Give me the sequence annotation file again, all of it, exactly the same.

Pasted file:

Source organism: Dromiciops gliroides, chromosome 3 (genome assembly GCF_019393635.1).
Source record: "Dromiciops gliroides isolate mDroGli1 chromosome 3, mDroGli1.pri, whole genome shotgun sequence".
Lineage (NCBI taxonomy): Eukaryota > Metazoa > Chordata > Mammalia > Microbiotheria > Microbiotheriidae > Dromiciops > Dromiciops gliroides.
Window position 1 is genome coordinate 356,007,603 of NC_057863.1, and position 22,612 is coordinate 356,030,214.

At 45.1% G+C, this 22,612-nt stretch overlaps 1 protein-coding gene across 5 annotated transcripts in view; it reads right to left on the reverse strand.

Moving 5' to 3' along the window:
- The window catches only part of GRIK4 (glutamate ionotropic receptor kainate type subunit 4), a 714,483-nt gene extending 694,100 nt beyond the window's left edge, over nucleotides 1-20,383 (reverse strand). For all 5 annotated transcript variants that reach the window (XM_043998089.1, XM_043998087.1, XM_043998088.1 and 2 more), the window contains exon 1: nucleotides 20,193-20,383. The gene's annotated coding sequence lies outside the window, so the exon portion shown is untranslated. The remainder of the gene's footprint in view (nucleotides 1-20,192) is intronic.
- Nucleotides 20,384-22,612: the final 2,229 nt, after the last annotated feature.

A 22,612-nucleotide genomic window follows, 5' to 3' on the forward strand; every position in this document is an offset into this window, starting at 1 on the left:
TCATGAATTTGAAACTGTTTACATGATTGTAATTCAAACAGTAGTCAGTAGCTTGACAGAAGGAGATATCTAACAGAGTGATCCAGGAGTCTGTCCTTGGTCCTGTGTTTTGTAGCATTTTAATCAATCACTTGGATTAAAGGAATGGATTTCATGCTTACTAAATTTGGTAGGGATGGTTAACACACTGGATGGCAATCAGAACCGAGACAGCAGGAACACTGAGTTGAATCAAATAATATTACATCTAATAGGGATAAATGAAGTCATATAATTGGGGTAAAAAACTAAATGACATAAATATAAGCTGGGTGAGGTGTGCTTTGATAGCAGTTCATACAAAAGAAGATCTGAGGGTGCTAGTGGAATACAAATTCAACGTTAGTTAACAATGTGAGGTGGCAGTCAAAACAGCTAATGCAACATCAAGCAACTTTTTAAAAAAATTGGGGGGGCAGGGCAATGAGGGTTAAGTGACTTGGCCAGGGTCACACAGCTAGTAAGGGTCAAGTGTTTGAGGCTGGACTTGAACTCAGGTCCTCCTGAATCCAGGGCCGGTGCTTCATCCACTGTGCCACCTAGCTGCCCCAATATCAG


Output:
Source organism: Dromiciops gliroides, chromosome 3 (genome assembly GCF_019393635.1).
Source record: "Dromiciops gliroides isolate mDroGli1 chromosome 3, mDroGli1.pri, whole genome shotgun sequence".
Lineage (NCBI taxonomy): Eukaryota > Metazoa > Chordata > Mammalia > Microbiotheria > Microbiotheriidae > Dromiciops > Dromiciops gliroides.
Window position 1 is genome coordinate 356,007,603 of NC_057863.1, and position 22,612 is coordinate 356,030,214.

At 45.1% G+C, this 22,612-nt stretch overlaps 1 protein-coding gene across 5 annotated transcripts in view; it reads right to left on the reverse strand.

Moving 5' to 3' along the window:
- The window catches only part of GRIK4 (glutamate ionotropic receptor kainate type subunit 4), a 714,483-nt gene extending 694,100 nt beyond the window's left edge, over nucleotides 1-20,383 (reverse strand). For all 5 annotated transcript variants that reach the window (XM_043998089.1, XM_043998087.1, XM_043998088.1 and 2 more), the window contains exon 1: nucleotides 20,193-20,383. The gene's annotated coding sequence lies outside the window, so the exon portion shown is untranslated. The remainder of the gene's footprint in view (nucleotides 1-20,192) is intronic.
- Nucleotides 20,384-22,612: the final 2,229 nt, after the last annotated feature.

A 22,612-nucleotide genomic window follows, 5' to 3' on the forward strand; every position in this document is an offset into this window, starting at 1 on the left:
TCATGAATTTGAAACTGTTTACATGATTGTAATTCAAACAGTAGTCAGTAGCTTGACAGAAGGAGATATCTAACAGAGTGATCCAGGAGTCTGTCCTTGGTCCTGTGTTTTGTAGCATTTTAATCAATCACTTGGATTAAAGGAATGGATTTCATGCTTACTAAATTTGGTAGGGATGGTTAACACACTGGATGGCAATCAGAACCGAGACAGCAGGAACACTGAGTTGAATCAAATAATATTACATCTAATAGGGATAAATGAAGTCATATAATTGGGGTAAAAAACTAAATGACATAAATATAAGCTGGGTGAGGTGTGCTTTGATAGCAGTTCATACAAAAGAAGATCTGAGGGTGCTAGTGGAATACAAATTCAACGTTAGTTAACAATGTGAGGTGGCAGTCAAAACAGCTAATGCAACATCAAGCAACTTTTTAAAAAAATTGGGGGGGCAGGGCAATGAGGGTTAAGTGACTTGGCCAGGGTCACACAGCTAGTAAGGGTCAAGTGTTTGAGGCTGGACTTGAACTCAGGTCCTCCTGAATCCAGGGCCGGTGCTTCATCCACTGTGCCACCTAGCTGCCCCAATATCAG